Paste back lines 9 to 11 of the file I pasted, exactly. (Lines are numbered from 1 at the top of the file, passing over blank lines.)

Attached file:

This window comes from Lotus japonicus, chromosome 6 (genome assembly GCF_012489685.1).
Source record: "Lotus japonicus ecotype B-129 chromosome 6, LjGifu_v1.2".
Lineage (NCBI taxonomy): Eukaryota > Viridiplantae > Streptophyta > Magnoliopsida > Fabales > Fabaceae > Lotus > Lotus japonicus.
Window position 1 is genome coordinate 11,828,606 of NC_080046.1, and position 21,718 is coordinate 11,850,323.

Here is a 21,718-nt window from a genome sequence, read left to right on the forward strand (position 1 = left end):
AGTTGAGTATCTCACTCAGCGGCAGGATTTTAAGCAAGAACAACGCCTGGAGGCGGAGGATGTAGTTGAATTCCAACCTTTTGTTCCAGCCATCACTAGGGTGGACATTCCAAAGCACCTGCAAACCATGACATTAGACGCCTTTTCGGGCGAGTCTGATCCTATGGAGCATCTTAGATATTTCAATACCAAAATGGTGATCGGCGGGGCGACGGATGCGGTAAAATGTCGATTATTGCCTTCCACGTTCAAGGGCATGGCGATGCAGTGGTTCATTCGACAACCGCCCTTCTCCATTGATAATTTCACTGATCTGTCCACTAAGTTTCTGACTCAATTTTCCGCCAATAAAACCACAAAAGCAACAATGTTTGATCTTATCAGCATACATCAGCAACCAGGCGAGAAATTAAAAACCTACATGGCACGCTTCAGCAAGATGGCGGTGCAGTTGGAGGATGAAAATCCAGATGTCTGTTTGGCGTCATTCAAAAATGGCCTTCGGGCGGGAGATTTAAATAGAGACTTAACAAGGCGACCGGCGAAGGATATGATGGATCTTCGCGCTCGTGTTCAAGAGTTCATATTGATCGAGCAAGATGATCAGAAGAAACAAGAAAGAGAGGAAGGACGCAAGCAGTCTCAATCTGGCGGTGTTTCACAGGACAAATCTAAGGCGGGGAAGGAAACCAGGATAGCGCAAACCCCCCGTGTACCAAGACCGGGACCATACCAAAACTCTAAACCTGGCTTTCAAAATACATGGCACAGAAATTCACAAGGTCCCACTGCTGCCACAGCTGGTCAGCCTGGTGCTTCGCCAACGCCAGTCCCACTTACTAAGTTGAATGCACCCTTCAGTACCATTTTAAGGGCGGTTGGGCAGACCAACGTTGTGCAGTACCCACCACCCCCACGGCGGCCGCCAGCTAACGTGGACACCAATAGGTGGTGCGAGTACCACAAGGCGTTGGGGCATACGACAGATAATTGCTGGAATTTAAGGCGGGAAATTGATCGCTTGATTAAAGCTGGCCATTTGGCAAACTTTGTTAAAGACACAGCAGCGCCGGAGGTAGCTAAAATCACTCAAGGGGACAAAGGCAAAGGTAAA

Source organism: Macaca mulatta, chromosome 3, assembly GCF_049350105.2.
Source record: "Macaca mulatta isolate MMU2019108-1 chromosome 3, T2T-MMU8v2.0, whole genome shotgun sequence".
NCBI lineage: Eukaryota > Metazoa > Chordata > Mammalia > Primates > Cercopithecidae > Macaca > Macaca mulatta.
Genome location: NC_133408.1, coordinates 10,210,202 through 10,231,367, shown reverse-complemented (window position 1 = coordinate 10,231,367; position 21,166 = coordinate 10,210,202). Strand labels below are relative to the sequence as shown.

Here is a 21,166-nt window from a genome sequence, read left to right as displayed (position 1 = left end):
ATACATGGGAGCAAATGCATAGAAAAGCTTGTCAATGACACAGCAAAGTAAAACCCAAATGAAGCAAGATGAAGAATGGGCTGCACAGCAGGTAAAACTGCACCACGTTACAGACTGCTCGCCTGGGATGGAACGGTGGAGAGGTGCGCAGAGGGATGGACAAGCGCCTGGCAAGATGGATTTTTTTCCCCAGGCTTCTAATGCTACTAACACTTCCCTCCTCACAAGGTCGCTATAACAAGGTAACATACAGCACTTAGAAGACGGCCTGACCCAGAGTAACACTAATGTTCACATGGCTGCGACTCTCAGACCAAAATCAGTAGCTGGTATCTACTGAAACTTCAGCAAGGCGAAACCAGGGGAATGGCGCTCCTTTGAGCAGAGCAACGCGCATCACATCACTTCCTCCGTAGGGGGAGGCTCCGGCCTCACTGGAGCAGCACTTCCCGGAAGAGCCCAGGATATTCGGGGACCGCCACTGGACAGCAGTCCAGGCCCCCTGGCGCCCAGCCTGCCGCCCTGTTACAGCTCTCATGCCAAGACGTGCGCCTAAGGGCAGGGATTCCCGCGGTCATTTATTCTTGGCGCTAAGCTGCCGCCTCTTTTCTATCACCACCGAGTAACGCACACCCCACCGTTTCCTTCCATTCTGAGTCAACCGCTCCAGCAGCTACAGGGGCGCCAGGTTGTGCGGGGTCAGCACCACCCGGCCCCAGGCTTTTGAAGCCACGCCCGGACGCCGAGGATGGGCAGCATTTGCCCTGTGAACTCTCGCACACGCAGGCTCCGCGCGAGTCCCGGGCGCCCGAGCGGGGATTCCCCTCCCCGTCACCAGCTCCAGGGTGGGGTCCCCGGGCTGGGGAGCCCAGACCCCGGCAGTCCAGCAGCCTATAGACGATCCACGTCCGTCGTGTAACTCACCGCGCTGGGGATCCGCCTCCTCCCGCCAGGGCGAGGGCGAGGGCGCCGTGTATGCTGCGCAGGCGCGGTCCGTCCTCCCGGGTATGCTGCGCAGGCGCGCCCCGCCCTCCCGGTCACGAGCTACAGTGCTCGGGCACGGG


NCBI lineage: Eukaryota > Metazoa > Chordata > Mammalia > Primates > Cercopithecidae > Macaca > Macaca mulatta.
Genome location: NC_133408.1, coordinates 10,210,202 through 10,231,367, shown reverse-complemented (window position 1 = coordinate 10,231,367; position 21,166 = coordinate 10,210,202). Strand labels below are relative to the sequence as shown.

Here is a 21,166-nt window from a genome sequence, read left to right as displayed (position 1 = left end):